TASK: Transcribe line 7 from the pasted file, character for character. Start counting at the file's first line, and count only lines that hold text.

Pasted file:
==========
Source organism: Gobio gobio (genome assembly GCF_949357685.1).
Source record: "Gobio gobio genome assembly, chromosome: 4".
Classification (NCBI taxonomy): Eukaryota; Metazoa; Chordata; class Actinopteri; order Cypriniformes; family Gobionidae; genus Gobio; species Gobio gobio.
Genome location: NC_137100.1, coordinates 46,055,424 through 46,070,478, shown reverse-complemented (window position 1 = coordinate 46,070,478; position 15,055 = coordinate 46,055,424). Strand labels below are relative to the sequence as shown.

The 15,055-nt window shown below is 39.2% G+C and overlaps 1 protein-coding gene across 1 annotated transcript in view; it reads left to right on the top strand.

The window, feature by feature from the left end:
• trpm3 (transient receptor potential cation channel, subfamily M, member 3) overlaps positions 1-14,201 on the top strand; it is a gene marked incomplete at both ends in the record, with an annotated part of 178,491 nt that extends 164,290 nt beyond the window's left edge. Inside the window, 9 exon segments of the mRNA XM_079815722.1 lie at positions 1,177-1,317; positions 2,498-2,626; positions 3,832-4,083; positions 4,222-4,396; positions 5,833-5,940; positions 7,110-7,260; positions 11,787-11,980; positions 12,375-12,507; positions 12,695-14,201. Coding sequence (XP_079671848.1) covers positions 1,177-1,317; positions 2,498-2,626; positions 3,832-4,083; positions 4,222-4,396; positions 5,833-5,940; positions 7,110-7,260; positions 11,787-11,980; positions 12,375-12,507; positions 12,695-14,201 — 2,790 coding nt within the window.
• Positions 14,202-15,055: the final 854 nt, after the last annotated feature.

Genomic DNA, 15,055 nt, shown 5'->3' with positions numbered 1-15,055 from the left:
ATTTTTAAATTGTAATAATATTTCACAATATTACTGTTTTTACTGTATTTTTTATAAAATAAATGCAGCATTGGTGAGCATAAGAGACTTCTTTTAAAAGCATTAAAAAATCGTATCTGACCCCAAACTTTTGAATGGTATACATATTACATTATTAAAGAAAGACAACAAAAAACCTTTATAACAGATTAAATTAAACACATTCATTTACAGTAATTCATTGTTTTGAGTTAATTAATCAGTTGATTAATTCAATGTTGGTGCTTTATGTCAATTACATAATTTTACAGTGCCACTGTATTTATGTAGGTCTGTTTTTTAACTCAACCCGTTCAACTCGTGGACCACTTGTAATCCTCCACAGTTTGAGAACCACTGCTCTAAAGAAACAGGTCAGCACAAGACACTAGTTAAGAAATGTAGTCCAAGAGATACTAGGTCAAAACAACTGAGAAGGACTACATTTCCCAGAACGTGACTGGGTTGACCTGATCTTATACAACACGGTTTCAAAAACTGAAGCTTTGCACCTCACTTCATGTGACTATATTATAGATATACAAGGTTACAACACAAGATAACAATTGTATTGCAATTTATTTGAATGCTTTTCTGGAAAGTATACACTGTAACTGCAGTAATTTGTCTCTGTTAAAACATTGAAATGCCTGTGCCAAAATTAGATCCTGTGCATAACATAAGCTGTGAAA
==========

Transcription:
• trpm3 (transient receptor potential cation channel, subfamily M, member 3) overlaps positions 1-14,201 on the top strand; it is a gene marked incomplete at both ends in the record, with an annotated part of 178,491 nt that extends 164,290 nt beyond the window's left edge. Inside the window, 9 exon segments of the mRNA XM_079815722.1 lie at positions 1,177-1,317; positions 2,498-2,626; positions 3,832-4,083; positions 4,222-4,396; positions 5,833-5,940; positions 7,110-7,260; positions 11,787-11,980; positions 12,375-12,507; positions 12,695-14,201. Coding sequence (XP_079671848.1) covers positions 1,177-1,317; positions 2,498-2,626; positions 3,832-4,083; positions 4,222-4,396; positions 5,833-5,940; positions 7,110-7,260; positions 11,787-11,980; positions 12,375-12,507; positions 12,695-14,201 — 2,790 coding nt within the window.